When the 145th running of the Kentucky Derby was completed at Churchill Downs on Sunday, bettors who put money down on Maximum Security to win the race were elated.
Construction sales manager Rick Broth was not one of those people, so he quickly headed for the exit after the race, jumped into his vehicle and started rolling down I-65 South.
That’s when a friend called to let him know that he miiight want to come back to the track.
The reason for that was because for the first time ever, the horse who finished second on the track, Country House, ended up being declared the winner when Maximum Security, the horse who crossed the line first, was disqualified.
In a stroke of never-before-seen good fortune at the Derby, Broth had bet on 65-1 long shot Country House to win, and Code of Honor, who was bumped up to second place due to the DQ, to show.
So, not only did Broth win more than $47,000 with his bets, he also took home an additional $100K as the winner of a high-stakes handicapping challenge called the Kentucky Derby Betting Championship, reported Yahoo! Sports.
“I went from being the biggest loser that ever lived to a great story,” said Broth after his unexpected windfall. “I couldn’t believe it. I was like, ‘Are you kidding me?’ I’ve been taken down 100 times at the track for big money, so to be put up is just unbelievable.”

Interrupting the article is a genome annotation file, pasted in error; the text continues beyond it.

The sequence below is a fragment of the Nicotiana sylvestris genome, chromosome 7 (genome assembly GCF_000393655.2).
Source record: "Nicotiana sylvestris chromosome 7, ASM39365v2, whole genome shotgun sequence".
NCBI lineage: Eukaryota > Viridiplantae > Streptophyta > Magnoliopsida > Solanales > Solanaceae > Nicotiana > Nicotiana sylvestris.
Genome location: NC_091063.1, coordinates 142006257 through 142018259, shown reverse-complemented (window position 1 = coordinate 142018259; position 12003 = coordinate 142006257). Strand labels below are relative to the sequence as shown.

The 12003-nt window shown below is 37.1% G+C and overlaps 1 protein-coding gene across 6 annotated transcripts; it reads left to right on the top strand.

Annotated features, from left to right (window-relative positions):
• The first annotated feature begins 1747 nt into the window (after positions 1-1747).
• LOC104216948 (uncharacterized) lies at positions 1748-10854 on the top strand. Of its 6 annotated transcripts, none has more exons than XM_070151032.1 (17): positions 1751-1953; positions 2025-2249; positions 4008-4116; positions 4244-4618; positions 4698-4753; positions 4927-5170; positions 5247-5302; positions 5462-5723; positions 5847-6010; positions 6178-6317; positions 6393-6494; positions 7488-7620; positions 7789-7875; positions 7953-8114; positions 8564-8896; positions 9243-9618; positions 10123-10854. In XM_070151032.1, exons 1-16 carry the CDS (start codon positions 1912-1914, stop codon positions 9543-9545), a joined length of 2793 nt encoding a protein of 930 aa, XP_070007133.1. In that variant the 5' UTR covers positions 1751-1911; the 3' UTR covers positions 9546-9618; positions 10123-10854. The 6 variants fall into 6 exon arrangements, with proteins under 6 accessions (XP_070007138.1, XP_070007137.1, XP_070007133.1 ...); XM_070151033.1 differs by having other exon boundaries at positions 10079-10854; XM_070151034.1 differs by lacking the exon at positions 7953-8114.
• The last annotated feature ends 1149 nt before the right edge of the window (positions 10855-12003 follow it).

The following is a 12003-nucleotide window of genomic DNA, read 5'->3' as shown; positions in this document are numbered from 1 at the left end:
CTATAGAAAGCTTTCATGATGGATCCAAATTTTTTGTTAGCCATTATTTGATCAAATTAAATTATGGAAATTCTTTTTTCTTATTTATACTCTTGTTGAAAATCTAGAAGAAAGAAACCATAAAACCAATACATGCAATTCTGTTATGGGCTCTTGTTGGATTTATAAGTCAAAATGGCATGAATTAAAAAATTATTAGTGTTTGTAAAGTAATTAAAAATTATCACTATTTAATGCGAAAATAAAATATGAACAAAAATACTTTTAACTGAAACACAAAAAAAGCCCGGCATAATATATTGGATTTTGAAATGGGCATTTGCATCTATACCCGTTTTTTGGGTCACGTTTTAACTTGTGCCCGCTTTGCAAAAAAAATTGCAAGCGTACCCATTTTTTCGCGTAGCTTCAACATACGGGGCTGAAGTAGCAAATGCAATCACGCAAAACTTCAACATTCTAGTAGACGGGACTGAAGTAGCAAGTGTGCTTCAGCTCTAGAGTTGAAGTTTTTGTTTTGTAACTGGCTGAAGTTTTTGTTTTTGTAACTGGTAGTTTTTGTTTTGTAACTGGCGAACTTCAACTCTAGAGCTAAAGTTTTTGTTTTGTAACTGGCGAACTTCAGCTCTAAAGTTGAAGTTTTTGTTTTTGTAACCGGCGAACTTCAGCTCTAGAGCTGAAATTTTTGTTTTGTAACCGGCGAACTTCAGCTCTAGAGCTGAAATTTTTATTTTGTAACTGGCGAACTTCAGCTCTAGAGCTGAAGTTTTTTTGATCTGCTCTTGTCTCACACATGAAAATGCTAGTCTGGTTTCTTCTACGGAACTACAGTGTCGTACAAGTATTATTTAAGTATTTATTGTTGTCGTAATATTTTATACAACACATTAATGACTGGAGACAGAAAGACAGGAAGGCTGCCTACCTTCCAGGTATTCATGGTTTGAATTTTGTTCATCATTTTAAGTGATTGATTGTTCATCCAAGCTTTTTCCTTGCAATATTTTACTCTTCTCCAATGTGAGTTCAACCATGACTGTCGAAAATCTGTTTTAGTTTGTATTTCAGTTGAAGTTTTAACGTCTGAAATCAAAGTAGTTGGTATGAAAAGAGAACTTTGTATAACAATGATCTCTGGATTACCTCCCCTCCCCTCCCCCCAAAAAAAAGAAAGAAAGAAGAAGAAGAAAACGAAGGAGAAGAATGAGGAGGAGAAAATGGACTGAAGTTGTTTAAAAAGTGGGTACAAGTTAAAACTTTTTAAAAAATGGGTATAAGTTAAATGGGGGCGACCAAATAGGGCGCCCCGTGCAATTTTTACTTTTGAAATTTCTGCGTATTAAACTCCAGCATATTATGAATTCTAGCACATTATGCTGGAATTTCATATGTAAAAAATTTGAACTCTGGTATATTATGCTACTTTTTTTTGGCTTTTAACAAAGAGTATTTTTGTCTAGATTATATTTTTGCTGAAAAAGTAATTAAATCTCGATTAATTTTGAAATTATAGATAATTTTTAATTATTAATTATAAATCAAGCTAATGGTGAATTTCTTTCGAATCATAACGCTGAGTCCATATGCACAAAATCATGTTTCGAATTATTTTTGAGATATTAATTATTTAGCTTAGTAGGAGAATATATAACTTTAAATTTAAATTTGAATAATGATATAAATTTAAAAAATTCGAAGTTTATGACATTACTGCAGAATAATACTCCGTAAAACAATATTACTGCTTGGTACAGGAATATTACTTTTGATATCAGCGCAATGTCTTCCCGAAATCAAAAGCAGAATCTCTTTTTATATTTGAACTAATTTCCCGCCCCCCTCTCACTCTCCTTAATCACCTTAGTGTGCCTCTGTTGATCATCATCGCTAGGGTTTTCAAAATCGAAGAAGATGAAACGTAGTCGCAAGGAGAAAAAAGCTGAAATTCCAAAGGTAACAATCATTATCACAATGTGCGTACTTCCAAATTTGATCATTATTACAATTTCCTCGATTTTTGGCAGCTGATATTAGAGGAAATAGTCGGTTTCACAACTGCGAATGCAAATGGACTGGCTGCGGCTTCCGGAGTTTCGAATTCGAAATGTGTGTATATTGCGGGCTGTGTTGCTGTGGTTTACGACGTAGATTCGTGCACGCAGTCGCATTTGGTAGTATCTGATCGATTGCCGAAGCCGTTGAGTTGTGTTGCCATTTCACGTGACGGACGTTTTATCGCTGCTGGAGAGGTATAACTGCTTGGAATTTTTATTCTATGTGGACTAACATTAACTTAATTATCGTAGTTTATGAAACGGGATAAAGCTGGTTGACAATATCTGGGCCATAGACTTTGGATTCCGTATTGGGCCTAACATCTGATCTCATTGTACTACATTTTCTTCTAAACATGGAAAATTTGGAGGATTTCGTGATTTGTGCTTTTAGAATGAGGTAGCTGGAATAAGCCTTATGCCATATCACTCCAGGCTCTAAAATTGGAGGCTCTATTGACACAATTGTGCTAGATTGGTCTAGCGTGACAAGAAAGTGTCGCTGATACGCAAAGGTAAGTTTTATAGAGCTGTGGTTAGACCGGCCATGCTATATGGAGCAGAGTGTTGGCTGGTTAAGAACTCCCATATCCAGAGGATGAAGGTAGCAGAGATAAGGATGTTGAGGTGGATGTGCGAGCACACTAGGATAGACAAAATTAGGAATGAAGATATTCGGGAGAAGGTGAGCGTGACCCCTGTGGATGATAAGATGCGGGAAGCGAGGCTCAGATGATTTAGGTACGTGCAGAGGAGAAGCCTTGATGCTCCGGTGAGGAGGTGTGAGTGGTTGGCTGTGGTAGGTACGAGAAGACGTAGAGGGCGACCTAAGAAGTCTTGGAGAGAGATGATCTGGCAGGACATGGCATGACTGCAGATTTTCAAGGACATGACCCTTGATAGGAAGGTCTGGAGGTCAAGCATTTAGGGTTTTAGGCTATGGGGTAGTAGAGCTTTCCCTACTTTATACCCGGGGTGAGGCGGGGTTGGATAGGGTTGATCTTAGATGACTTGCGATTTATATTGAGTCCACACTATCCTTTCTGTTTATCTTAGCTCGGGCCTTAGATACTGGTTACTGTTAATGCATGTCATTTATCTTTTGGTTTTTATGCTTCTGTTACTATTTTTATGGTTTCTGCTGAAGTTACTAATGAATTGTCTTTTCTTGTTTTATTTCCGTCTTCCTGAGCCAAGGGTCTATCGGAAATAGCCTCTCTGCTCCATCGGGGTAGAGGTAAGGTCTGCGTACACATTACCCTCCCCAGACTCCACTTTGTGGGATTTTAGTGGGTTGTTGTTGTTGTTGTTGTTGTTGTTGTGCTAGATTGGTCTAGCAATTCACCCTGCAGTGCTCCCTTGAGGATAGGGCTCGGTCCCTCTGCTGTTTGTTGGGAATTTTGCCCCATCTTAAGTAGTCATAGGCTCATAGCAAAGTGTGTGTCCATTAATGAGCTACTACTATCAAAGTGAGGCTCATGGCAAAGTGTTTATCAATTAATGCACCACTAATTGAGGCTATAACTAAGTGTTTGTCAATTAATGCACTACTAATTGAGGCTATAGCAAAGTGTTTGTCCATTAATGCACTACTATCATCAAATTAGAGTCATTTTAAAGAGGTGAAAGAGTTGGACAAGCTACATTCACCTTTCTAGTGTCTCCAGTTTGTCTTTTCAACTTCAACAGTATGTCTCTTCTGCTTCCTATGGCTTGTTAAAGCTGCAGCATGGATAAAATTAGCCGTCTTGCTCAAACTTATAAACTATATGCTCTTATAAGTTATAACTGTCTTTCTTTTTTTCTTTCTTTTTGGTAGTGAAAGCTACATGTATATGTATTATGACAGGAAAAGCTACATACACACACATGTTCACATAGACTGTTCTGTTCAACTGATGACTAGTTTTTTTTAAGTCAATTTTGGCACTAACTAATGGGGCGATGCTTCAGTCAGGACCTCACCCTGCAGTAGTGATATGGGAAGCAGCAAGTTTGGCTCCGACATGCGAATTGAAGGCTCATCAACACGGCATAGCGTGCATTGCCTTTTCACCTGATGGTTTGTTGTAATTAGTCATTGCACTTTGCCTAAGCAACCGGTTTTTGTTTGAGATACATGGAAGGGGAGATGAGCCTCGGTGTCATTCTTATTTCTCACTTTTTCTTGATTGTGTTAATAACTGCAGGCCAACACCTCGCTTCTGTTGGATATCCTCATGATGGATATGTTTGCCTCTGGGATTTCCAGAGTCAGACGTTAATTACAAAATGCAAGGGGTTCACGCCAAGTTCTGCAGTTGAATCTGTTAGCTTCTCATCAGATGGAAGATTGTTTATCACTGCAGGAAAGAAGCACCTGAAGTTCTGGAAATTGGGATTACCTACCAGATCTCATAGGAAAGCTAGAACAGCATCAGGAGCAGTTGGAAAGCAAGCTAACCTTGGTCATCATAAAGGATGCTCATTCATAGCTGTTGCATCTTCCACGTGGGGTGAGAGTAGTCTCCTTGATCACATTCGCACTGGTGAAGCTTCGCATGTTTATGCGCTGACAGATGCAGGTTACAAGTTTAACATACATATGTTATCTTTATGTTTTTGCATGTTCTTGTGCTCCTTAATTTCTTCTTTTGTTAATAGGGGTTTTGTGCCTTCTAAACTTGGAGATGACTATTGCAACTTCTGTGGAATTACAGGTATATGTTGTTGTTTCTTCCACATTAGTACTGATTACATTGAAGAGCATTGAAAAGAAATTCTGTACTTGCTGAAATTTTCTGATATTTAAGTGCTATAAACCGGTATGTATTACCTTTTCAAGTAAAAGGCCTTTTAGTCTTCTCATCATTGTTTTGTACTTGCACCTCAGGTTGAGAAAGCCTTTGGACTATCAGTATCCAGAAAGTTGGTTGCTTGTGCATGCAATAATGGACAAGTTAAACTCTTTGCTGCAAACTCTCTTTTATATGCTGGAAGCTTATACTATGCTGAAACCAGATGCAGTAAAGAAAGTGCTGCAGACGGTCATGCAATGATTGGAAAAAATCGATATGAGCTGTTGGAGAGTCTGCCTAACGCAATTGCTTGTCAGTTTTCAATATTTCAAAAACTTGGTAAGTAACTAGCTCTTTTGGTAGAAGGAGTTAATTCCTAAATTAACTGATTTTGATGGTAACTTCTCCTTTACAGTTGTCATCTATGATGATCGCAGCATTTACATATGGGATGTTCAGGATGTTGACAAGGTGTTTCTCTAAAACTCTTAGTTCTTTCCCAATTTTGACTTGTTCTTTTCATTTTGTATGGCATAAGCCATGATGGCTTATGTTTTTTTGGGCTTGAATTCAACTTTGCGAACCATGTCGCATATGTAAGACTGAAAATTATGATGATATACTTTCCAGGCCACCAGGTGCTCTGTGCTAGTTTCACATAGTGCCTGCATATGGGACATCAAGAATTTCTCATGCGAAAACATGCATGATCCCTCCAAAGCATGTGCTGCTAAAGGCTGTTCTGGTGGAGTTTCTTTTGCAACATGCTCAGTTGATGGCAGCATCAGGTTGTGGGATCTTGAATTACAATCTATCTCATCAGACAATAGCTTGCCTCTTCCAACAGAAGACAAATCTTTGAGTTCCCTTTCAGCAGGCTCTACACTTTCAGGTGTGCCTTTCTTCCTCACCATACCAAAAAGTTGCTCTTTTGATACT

While the news was great for Broth, reportedly more than $42 million was lost by bettors because of Maximum Security’s disqualification.
For what it’s worth, the owner of Maximum Security, Gary West, seemed to admit on Monday’s Today show that his horse did commit the foul that led to the DQ.
“I obviously saw the horse move out, but in the Kentucky Derby where you’ve got 20 horses, and you shouldn’t have 20 horses in the Kentucky Derby. Churchill Downs, because they’re a greedy organization, has, rather than 14 horses like you have in the Kentucky Oaks, the Breeder’s Cup, every other race in America, just because they can make more money, they’re willing to risk horses’ lives and people’s lives to do that. I’m not a fan of that. I think they ought to have 14 like every other race. But yes, I saw the horse move out,” West told Savannah Guthrie and Craig Melvin. “Every Kentucky Derby you could sit down two or three or four horses if you wanted to, because it’s like a rodeo out there.”
West also said he will file an appeal on Monday, even though Kentucky Horse Racing Commission rules do not allow for one, and hinted if an appeal wasn’t heard a lawsuit may be forthcoming.
“If the state racing commission refuses to hear about it, I think this is something that’s big enough that the entire racing world is looking at this,” West said on Today. “And I think they deserve an opportunity to really know what was going on.”